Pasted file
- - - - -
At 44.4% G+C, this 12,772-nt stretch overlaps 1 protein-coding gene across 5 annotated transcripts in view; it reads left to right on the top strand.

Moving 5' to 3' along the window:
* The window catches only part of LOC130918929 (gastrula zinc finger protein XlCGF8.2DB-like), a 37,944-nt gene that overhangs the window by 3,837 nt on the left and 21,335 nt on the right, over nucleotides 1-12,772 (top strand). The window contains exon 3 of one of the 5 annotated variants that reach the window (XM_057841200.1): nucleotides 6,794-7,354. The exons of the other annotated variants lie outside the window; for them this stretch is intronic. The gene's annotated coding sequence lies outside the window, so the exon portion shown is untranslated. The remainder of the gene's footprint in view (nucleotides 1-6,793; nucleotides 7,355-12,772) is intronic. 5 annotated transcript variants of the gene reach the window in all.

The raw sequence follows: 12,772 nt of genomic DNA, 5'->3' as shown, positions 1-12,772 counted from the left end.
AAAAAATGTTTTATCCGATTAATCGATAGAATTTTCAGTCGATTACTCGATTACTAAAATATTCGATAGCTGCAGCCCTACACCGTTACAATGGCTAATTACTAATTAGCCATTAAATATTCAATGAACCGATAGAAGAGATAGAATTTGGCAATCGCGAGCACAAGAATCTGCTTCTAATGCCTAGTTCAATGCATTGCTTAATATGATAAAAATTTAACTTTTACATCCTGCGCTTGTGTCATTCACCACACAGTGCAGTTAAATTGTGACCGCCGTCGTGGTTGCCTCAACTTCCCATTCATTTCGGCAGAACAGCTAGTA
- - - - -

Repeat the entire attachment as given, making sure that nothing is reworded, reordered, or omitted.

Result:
At 44.4% G+C, this 12,772-nt stretch overlaps 1 protein-coding gene across 5 annotated transcripts in view; it reads left to right on the top strand.

Moving 5' to 3' along the window:
* The window catches only part of LOC130918929 (gastrula zinc finger protein XlCGF8.2DB-like), a 37,944-nt gene that overhangs the window by 3,837 nt on the left and 21,335 nt on the right, over nucleotides 1-12,772 (top strand). The window contains exon 3 of one of the 5 annotated variants that reach the window (XM_057841200.1): nucleotides 6,794-7,354. The exons of the other annotated variants lie outside the window; for them this stretch is intronic. The gene's annotated coding sequence lies outside the window, so the exon portion shown is untranslated. The remainder of the gene's footprint in view (nucleotides 1-6,793; nucleotides 7,355-12,772) is intronic. 5 annotated transcript variants of the gene reach the window in all.

The raw sequence follows: 12,772 nt of genomic DNA, 5'->3' as shown, positions 1-12,772 counted from the left end.
AAAAAATGTTTTATCCGATTAATCGATAGAATTTTCAGTCGATTACTCGATTACTAAAATATTCGATAGCTGCAGCCCTACACCGTTACAATGGCTAATTACTAATTAGCCATTAAATATTCAATGAACCGATAGAAGAGATAGAATTTGGCAATCGCGAGCACAAGAATCTGCTTCTAATGCCTAGTTCAATGCATTGCTTAATATGATAAAAATTTAACTTTTACATCCTGCGCTTGTGTCATTCACCACACAGTGCAGTTAAATTGTGACCGCCGTCGTGGTTGCCTCAACTTCCCATTCATTTCGGCAGAACAGCTAGTA